Long-term cortisol exposure and associations with height and comorbidities in Turner syndrome
Context: Turner syndrome (TS), a common genetic disorder in women, usually manifests in traits as short stature and premature ovarian failure. Many patients also have an increased risk of cardiometabolic disorders and psychological distress which are features that overlap with those of a prolonged hypercortisolistic state. Long-term cortisol levels in TS are however not explored yet.
Objective: To investigate whether TS is associated with increased long-term cortisol concentrations as measured in scalp hair and whether these are linked to cardiometabolic and psychological parameters.
Design: Prospective observational case-control study.
Setting: Academic outpatient TS expertise center.
Participants: Fifty-five patients with TS (53% 45,X karyotype), and 110 age-matched female community controls from the general population-based Lifelines cohort study.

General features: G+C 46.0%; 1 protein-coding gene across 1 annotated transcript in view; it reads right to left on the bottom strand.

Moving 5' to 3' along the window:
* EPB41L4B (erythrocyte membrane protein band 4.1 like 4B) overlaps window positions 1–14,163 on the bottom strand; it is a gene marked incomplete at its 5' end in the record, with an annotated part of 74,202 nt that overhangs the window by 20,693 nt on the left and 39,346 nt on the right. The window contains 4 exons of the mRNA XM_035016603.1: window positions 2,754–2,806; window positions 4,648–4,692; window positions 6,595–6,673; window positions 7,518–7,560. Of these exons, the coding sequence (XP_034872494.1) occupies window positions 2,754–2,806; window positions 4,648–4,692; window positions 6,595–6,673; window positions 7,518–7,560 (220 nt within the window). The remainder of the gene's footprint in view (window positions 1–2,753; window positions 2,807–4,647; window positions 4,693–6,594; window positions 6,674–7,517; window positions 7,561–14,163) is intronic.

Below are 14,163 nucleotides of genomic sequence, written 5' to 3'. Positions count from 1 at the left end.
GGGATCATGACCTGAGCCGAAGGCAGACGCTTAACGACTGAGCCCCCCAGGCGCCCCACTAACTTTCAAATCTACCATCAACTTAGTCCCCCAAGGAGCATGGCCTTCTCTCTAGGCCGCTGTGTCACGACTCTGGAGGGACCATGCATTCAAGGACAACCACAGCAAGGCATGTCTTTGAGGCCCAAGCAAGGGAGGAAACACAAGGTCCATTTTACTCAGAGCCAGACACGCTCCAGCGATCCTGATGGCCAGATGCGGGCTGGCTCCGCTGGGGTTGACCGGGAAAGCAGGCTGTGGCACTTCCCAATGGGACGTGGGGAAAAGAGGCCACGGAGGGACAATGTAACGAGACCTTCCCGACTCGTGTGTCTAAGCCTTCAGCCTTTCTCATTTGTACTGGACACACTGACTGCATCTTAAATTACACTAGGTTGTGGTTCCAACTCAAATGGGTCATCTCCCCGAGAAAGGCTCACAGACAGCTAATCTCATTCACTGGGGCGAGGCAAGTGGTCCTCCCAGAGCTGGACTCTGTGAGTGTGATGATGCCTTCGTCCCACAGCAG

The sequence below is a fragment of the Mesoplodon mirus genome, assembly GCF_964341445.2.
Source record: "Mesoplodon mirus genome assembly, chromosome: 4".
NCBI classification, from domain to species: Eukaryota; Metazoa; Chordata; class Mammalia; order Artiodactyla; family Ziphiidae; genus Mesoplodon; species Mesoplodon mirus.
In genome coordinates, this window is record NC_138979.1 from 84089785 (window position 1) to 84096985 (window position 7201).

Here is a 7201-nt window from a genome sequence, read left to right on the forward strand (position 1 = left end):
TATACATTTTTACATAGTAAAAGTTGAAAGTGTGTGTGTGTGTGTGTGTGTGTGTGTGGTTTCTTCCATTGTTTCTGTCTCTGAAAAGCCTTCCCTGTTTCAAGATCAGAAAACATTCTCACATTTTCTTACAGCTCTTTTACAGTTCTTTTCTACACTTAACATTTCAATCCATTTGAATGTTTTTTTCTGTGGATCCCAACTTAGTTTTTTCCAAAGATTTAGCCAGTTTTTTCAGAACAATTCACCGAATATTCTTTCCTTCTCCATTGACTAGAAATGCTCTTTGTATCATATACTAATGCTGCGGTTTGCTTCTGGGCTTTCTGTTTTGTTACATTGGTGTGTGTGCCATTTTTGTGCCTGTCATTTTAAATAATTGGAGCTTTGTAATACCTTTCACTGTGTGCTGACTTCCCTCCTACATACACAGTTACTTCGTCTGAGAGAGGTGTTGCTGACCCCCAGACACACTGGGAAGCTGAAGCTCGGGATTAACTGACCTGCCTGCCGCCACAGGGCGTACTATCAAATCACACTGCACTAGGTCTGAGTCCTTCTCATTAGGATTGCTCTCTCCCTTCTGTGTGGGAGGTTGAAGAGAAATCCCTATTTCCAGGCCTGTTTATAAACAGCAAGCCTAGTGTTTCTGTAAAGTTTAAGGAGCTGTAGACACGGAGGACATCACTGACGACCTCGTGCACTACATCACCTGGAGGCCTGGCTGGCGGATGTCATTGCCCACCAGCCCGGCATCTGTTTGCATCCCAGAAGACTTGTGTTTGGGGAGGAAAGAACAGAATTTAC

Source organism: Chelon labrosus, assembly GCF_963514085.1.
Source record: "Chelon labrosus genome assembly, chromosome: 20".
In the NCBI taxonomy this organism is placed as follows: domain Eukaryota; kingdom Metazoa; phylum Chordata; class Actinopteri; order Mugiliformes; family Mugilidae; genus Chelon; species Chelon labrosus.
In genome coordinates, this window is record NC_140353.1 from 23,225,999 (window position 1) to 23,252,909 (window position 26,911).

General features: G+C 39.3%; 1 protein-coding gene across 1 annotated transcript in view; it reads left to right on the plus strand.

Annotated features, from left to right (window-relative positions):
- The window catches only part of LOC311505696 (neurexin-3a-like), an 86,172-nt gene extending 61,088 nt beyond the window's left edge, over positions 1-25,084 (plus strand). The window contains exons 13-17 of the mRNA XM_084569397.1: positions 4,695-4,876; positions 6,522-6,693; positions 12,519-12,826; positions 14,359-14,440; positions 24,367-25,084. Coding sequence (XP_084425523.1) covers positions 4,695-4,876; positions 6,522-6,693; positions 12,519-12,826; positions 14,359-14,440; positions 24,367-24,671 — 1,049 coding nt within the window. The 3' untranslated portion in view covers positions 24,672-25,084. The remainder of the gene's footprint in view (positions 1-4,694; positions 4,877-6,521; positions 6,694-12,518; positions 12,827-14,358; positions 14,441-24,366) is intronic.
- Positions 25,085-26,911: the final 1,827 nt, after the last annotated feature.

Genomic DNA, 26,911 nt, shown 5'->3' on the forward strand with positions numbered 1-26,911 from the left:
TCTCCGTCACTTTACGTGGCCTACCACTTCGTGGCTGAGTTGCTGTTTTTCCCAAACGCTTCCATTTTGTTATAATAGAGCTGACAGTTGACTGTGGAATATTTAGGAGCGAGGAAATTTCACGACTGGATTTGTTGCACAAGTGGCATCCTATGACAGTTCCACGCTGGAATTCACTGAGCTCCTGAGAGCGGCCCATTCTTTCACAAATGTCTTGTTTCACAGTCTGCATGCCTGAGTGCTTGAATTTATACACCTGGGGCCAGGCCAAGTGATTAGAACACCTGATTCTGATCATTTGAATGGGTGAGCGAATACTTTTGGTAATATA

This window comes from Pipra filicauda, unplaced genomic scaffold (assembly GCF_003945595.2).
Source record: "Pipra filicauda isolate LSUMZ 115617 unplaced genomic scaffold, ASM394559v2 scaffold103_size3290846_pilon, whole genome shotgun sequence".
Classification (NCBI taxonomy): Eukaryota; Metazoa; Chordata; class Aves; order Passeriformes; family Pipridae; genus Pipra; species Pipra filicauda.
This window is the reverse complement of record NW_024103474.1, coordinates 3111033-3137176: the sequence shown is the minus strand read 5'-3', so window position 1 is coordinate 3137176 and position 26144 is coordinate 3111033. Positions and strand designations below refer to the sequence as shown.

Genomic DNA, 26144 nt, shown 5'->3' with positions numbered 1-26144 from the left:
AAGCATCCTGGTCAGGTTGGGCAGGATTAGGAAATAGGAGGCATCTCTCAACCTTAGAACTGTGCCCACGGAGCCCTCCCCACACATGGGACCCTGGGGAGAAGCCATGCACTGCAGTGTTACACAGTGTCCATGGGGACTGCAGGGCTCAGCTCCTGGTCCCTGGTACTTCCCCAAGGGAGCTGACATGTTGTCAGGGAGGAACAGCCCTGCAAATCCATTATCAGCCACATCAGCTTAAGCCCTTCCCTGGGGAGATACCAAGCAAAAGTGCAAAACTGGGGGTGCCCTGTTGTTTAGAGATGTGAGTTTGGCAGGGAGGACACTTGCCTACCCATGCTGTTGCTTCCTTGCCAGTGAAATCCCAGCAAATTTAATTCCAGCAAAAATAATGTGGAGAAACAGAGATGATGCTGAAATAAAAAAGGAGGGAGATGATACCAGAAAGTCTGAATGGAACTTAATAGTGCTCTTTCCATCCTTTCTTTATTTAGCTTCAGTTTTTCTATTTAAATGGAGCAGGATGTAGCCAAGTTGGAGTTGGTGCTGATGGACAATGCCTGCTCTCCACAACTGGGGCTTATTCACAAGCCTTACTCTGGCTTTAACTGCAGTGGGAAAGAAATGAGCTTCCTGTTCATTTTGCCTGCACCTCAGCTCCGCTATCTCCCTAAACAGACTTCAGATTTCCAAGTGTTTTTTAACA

Main outcome measures: Hair cortisol concentrations (HCC), anthropometrics, biochemical parameters, and psychological questionnaires for perceived stress (PSS-14), fatigue (CIS-20), and health-related quality of life (RAND-36).
Results: In comparison to matched controls, patients with TS had higher HCC (geometric mean, 3.51 pg/mg [95% CI, 2.64 to 4.65] vs. 2.39 pg/mg [2.13 to 2.68], P=.003) and a worse cardiometabolic profile in terms of fasting glucose, and triglycerides. HCC was only associated with total cholesterol levels (standardized β=.294 , P=.047), and showed no relationship with any of the psychological outcomes. Interestingly, a higher HCC was inversely associated with height in TS only (standardized β=-.307 , P=.023).
Conclusions: Patients with TS are chronically exposed to higher cortisol levels, which is associated with short stature and increased total cholesterol levels, and potentially contributes to the known elevated cardiovascular disease risk.